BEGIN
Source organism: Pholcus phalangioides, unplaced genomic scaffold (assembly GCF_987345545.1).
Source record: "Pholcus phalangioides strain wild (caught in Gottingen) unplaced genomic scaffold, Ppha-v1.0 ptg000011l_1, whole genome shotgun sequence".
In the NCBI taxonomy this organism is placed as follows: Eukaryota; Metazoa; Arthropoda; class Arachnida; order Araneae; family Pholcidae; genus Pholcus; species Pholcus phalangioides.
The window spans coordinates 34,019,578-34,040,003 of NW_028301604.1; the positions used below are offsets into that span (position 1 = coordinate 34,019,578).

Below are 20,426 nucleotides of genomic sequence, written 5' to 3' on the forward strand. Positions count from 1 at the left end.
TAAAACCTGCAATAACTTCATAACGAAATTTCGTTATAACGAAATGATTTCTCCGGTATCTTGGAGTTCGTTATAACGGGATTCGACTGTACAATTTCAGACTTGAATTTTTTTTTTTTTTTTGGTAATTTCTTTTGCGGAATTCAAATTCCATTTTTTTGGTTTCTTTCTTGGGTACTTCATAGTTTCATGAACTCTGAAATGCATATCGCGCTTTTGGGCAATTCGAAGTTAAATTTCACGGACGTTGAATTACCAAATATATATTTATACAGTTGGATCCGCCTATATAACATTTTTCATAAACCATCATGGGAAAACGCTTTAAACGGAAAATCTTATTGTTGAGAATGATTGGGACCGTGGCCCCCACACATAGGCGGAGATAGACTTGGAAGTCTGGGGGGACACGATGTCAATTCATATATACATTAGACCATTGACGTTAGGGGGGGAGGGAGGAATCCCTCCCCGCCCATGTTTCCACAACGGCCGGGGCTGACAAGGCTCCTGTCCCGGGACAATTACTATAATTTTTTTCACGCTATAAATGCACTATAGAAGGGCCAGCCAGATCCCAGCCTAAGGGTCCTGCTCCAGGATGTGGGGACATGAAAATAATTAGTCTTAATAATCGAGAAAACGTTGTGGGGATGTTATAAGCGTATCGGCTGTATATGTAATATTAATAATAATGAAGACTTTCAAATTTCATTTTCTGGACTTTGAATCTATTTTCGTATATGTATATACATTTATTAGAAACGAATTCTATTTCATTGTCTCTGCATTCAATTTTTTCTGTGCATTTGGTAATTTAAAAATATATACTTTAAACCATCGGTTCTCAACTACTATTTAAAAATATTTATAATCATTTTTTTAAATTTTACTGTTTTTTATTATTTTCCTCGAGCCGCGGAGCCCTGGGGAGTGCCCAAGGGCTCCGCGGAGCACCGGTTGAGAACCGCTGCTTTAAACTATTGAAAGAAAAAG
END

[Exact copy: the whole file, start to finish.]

Source organism: Pholcus phalangioides, unplaced genomic scaffold (assembly GCF_987345545.1).
Source record: "Pholcus phalangioides strain wild (caught in Gottingen) unplaced genomic scaffold, Ppha-v1.0 ptg000011l_1, whole genome shotgun sequence".
In the NCBI taxonomy this organism is placed as follows: Eukaryota; Metazoa; Arthropoda; class Arachnida; order Araneae; family Pholcidae; genus Pholcus; species Pholcus phalangioides.
The window spans coordinates 34,019,578-34,040,003 of NW_028301604.1; the positions used below are offsets into that span (position 1 = coordinate 34,019,578).

Below are 20,426 nucleotides of genomic sequence, written 5' to 3' on the forward strand. Positions count from 1 at the left end.
TAAAACCTGCAATAACTTCATAACGAAATTTCGTTATAACGAAATGATTTCTCCGGTATCTTGGAGTTCGTTATAACGGGATTCGACTGTACAATTTCAGACTTGAATTTTTTTTTTTTTTTTGGTAATTTCTTTTGCGGAATTCAAATTCCATTTTTTTGGTTTCTTTCTTGGGTACTTCATAGTTTCATGAACTCTGAAATGCATATCGCGCTTTTGGGCAATTCGAAGTTAAATTTCACGGACGTTGAATTACCAAATATATATTTATACAGTTGGATCCGCCTATATAACATTTTTCATAAACCATCATGGGAAAACGCTTTAAACGGAAAATCTTATTGTTGAGAATGATTGGGACCGTGGCCCCCACACATAGGCGGAGATAGACTTGGAAGTCTGGGGGGACACGATGTCAATTCATATATACATTAGACCATTGACGTTAGGGGGGGAGGGAGGAATCCCTCCCCGCCCATGTTTCCACAACGGCCGGGGCTGACAAGGCTCCTGTCCCGGGACAATTACTATAATTTTTTTCACGCTATAAATGCACTATAGAAGGGCCAGCCAGATCCCAGCCTAAGGGTCCTGCTCCAGGATGTGGGGACATGAAAATAATTAGTCTTAATAATCGAGAAAACGTTGTGGGGATGTTATAAGCGTATCGGCTGTATATGTAATATTAATAATAATGAAGACTTTCAAATTTCATTTTCTGGACTTTGAATCTATTTTCGTATATGTATATACATTTATTAGAAACGAATTCTATTTCATTGTCTCTGCATTCAATTTTTTCTGTGCATTTGGTAATTTAAAAATATATACTTTAAACCATCGGTTCTCAACTACTATTTAAAAATATTTATAATCATTTTTTTAAATTTTACTGTTTTTTATTATTTTCCTCGAGCCGCGGAGCCCTGGGGAGTGCCCAAGGGCTCCGCGGAGCACCGGTTGAGAACCGCTGCTTTAAACTATTGAAAGAAAAAG